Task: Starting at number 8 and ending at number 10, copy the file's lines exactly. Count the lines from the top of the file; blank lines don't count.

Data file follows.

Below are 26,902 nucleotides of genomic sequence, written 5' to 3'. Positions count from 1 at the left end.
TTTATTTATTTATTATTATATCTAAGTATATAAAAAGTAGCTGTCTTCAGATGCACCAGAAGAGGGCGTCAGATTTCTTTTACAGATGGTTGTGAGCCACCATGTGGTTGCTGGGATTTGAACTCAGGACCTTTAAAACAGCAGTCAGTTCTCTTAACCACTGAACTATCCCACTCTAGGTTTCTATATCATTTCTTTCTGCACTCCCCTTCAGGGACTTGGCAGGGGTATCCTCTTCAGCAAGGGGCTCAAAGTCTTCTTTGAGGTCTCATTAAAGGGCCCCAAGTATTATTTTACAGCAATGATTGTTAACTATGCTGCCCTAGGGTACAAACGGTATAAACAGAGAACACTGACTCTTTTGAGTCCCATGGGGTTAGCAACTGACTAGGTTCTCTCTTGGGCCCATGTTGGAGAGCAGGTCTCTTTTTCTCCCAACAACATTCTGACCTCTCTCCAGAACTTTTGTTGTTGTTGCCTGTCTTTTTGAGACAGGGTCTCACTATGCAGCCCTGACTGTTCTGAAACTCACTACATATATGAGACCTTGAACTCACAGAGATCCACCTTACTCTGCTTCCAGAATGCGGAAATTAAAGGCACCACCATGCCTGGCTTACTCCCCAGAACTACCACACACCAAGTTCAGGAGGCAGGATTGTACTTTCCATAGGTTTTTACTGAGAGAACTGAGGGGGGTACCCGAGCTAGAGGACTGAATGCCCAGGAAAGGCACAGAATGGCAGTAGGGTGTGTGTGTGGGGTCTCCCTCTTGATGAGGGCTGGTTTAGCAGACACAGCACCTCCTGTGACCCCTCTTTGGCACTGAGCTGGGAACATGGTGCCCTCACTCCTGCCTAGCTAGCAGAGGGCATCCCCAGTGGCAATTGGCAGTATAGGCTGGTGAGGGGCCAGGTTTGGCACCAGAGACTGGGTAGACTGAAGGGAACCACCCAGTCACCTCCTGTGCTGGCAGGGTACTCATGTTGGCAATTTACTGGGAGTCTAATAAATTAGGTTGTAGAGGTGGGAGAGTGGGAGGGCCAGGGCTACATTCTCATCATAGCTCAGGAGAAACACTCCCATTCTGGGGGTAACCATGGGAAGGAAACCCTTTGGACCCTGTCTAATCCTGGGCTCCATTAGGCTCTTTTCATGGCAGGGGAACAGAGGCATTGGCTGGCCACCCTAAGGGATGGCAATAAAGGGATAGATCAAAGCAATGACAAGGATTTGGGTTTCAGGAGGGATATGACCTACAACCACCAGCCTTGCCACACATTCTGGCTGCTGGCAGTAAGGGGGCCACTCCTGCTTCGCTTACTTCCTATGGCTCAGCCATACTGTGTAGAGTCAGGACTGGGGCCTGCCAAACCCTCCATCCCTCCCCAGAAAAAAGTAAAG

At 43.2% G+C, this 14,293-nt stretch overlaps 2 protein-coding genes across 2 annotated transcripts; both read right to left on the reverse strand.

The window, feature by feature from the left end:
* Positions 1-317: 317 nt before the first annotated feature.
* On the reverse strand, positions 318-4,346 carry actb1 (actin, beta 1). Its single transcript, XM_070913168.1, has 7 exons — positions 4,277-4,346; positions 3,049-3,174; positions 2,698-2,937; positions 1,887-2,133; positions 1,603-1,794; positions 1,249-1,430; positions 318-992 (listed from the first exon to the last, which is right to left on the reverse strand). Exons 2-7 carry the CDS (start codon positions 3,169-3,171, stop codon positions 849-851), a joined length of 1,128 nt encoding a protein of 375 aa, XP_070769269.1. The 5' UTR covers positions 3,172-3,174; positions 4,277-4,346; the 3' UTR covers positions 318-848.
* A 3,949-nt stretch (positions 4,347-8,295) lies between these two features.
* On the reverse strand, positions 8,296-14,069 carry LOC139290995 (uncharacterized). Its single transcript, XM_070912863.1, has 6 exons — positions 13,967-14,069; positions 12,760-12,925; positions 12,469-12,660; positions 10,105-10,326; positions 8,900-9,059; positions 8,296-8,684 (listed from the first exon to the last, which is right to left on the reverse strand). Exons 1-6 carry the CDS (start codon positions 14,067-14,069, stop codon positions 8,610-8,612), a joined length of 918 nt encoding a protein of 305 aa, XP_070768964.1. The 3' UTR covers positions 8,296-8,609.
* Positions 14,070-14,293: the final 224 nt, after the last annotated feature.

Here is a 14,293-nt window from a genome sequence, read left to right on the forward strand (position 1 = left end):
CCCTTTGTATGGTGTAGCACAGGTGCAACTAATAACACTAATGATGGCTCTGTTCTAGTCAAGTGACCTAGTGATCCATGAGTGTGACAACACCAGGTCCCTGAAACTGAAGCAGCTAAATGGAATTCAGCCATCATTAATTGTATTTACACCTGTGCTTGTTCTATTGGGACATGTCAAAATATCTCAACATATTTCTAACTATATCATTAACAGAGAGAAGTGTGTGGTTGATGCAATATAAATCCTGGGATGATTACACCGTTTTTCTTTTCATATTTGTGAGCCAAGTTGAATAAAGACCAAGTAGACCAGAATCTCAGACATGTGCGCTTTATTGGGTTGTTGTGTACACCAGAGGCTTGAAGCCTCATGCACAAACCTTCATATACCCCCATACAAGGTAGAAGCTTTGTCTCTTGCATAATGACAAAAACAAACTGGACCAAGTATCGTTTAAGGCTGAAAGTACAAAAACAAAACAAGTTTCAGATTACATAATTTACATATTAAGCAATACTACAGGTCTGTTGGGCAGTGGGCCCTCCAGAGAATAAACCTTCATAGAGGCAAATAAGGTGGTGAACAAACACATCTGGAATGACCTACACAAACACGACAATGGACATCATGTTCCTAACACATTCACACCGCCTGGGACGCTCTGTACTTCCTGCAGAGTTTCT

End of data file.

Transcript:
* On the reverse strand, positions 8,296-14,069 carry LOC139290995 (uncharacterized). Its single transcript, XM_070912863.1, has 6 exons — positions 13,967-14,069; positions 12,760-12,925; positions 12,469-12,660; positions 10,105-10,326; positions 8,900-9,059; positions 8,296-8,684 (listed from the first exon to the last, which is right to left on the reverse strand). Exons 1-6 carry the CDS (start codon positions 14,067-14,069, stop codon positions 8,610-8,612), a joined length of 918 nt encoding a protein of 305 aa, XP_070768964.1. The 3' UTR covers positions 8,296-8,609.
* Positions 14,070-14,293: the final 224 nt, after the last annotated feature.

Here is a 14,293-nt window from a genome sequence, read left to right on the forward strand (position 1 = left end):